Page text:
LME aluminum prices have fallen about 40% from their 2022 high due to concerns about global economic growth, but analysts pointed out that aluminum prices may be "close to the bottom" as demand from the clean energy industry increases. Analysts and traders are increasingly bullish on the outlook for aluminum demand from emerging clean technologies.
Aluminum prices may bottom out
Three-month LME aluminium has fallen by almost a fifth since its peak in January and more than 40 per cent from last year's peak, largely due to economic weakness in Europe and the US and sluggish demand from China's construction sector. But many producers and traders are also increasingly optimistic about the price outlook for aluminium in the medium term, anticipating growing demand for the metal from makers of electric cars and solar panels. Aluminium prices this month experienced their biggest contango (contango) since the financial crisis, meaning forward prices are higher than prices for immediate delivery, underscoring weak physical demand.
"I think the aluminum cycle is near its bottom and if demand continues to improve in the coming weeks, the market could be off its lowest point of the year," said Colin Hamilton, an analyst at BMO.
Aluminum for three-month delivery on the LME traded at $2,170 a tonne on Tuesday, down from a peak of $3,840 a tonne last year.
Aluminium demand is weakest in Europe
A trader at a major trading firm said it expected aluminum prices to fall further from current levels by around $100- $150 a ton before bottoming out and then rising in the long term. From construction, beverage cans, solar panels, cars to aircraft, aluminum is used in a wide range of industrial activities.
"The global economy is slowing down," said Pal Kildemo, chief financial officer of European aluminum producer Norsk Hydro. "You have to remember that demand for aluminum products is closely linked to global GDP growth, and Europe is the weakest." Norsk Hydro has cut its forecast for a recovery in aluminium demand, which it now expects will not pick up until the first quarter of 2024 at the earliest.
CRU, an industry consultancy, has cut its forecasts for global aluminium consumption this year and next, saying it expects prices to fall further, while several leading banks have cut their price forecasts in recent weeks.
"The global aluminum market is expected to be oversupplied by a little over 800,000 tons this year, which will put pressure on prices," said Ross Strachan, aluminum analyst at CRU. "Demand growth was slower than expected in all major consumption regions." But there are signs that the market decline may be coming to an end as global aluminum inventories decline and the pessimism may begin to dissipate.
China is the bright spot in aluminum
China is currently the world's largest producer and consumer of aluminium, but it has become a bright spot as far as the aluminium market is concerned, as rising spending on clean energy infrastructure makes up for falling demand in the real estate sector.
"Chinese aluminium demand is hitting an all-time high," says Graeme Train, head of metals research at Trafigura, the trading house. Trafigura is one of the world's largest metals traders. "The price drop has also triggered some restocking demand."
Graeme Train says China's stimulus of energy infrastructure and strength in manufacturing have more than made up for weakness in the property market.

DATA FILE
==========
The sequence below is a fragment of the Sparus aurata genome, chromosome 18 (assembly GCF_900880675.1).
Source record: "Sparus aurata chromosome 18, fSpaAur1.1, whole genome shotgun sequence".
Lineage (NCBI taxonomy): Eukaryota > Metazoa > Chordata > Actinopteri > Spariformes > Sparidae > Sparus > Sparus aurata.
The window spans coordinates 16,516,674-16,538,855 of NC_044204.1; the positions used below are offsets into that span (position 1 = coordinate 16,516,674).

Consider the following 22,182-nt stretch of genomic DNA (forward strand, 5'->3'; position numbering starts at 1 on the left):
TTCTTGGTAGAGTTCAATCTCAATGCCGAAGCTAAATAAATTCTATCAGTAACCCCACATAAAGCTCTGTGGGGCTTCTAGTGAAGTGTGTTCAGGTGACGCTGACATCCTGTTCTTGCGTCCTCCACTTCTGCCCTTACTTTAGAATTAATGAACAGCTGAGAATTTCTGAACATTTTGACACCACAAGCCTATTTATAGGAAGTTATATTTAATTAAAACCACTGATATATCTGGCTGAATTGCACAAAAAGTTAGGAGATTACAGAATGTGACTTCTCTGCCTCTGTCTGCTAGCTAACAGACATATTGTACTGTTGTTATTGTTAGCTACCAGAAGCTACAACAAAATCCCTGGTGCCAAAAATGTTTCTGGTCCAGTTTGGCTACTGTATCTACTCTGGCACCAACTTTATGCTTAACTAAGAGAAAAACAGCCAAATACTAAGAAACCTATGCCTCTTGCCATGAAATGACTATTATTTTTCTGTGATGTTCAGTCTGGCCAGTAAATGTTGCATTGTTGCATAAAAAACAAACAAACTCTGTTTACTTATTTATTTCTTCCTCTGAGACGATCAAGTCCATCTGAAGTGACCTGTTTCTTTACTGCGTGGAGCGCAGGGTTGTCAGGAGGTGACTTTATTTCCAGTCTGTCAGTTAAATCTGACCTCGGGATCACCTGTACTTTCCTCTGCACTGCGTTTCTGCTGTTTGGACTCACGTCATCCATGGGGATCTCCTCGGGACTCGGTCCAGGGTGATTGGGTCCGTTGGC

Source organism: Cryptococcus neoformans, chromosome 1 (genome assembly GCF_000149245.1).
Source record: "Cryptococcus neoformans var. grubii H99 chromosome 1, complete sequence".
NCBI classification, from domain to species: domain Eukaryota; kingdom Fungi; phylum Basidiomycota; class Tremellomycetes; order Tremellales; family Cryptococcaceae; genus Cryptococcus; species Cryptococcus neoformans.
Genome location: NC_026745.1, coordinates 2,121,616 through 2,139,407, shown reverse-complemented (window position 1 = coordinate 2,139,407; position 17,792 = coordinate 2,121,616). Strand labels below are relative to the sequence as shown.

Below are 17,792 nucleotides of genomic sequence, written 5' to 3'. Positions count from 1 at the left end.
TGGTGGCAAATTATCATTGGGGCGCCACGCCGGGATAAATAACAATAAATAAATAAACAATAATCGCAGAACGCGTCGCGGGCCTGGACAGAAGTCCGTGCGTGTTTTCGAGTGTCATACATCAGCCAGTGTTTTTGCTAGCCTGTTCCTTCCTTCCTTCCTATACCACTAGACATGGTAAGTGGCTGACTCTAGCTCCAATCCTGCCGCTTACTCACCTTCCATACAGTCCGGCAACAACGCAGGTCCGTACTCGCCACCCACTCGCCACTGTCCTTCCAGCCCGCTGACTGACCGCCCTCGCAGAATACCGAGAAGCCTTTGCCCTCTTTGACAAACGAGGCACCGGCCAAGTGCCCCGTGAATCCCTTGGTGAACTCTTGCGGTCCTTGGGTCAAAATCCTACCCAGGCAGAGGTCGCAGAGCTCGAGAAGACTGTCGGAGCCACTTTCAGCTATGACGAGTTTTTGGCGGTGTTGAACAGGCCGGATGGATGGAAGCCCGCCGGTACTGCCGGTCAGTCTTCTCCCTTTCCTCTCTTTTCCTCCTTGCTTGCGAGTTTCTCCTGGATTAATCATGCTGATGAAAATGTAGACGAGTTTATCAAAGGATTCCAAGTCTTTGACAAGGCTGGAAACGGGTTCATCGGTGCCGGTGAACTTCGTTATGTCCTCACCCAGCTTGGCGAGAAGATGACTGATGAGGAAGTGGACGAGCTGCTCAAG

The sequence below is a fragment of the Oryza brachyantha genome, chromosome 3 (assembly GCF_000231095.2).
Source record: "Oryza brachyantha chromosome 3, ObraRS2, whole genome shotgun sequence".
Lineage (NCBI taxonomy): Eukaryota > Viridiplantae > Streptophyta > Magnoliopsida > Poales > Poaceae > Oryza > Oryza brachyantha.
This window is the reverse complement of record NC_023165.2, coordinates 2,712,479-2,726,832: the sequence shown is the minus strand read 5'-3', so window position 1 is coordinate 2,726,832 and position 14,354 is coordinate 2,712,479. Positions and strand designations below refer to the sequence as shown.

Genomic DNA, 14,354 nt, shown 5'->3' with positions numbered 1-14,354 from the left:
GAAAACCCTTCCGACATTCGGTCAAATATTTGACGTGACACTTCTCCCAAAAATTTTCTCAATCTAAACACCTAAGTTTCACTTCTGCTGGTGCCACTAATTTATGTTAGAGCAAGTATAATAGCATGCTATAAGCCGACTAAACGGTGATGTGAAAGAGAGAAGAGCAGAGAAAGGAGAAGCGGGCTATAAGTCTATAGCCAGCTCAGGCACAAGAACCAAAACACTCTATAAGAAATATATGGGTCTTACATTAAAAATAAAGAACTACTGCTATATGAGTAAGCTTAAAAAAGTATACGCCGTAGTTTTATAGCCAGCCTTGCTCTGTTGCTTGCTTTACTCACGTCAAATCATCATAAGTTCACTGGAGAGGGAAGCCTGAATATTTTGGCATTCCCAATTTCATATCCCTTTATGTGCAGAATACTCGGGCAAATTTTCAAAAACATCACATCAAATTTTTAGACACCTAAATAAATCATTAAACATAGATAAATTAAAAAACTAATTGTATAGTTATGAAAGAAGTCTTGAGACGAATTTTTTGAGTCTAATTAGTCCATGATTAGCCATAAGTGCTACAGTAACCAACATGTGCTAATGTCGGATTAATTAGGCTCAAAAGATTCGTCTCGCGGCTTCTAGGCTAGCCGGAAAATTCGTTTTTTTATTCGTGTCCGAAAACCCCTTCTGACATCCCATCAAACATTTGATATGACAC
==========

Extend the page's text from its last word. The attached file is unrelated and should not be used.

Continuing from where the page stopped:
The solar market is particularly strong because solar farms often use aluminum as a frame. Electric vehicles also require more aluminum than traditional internal combustion engine vehicles, which is another source of aluminum demand growth in the medium term. China's aluminium imports rose 20 per cent year on year in July, according to data released by China's customs bureau.
But the analyst said that so far, this strong demand has had little impact on global aluminum prices, because China's domestic aluminum production is also rising and near record highs.
Those who have long been bullish on aluminium include Glencore. The company, which reached a $1.1 billion deal with Hydro earlier this year, is expanding its alumina refining and bauxite mining operations.
Outside of China, aluminum demand in Southeast Asia and the United States is helping to support the market, but European aluminum demand is much weaker.
Although about half of Europe's smelting capacity has been shut down due to high energy prices, the weakness in the European market has far outweighed the decline in production.
Data released by Hydro shows that in the second quarter of this year, European demand for extruded aluminum products fell 23% compared to the same period last year. Extruded products are a finished form of aluminum used in cars and appliances.
European companies have argued over Rusal's role
Meanwhile, in Europe, the debate over Russian aluminum's role in the market is growing. European producers such as Hydro have called for a ban on the use of Russian materials, but European governments have so far been reluctant to adopt similar measures. European manufacturers say free trade in aluminum needs to be maintained. In July, a letter from five European business associations called on the LME to resist calls to impose sanctions on Russian materials, saying doing so would hurt small and medium-sized downstream manufacturers.
Some traders said the current contango state of LME aluminium was partly due to an increase in Russian aluminium inventories in LME warehouses, as arbitrage traders were unwilling to take a loss on holding Russian material. High financing costs have also helped, as they make it more expensive to hold metal.
But even the most pessimistic market participants do not expect the current weak demand for aluminum to last forever.
"Over time, we expect that to change," Mr. Kildemo said.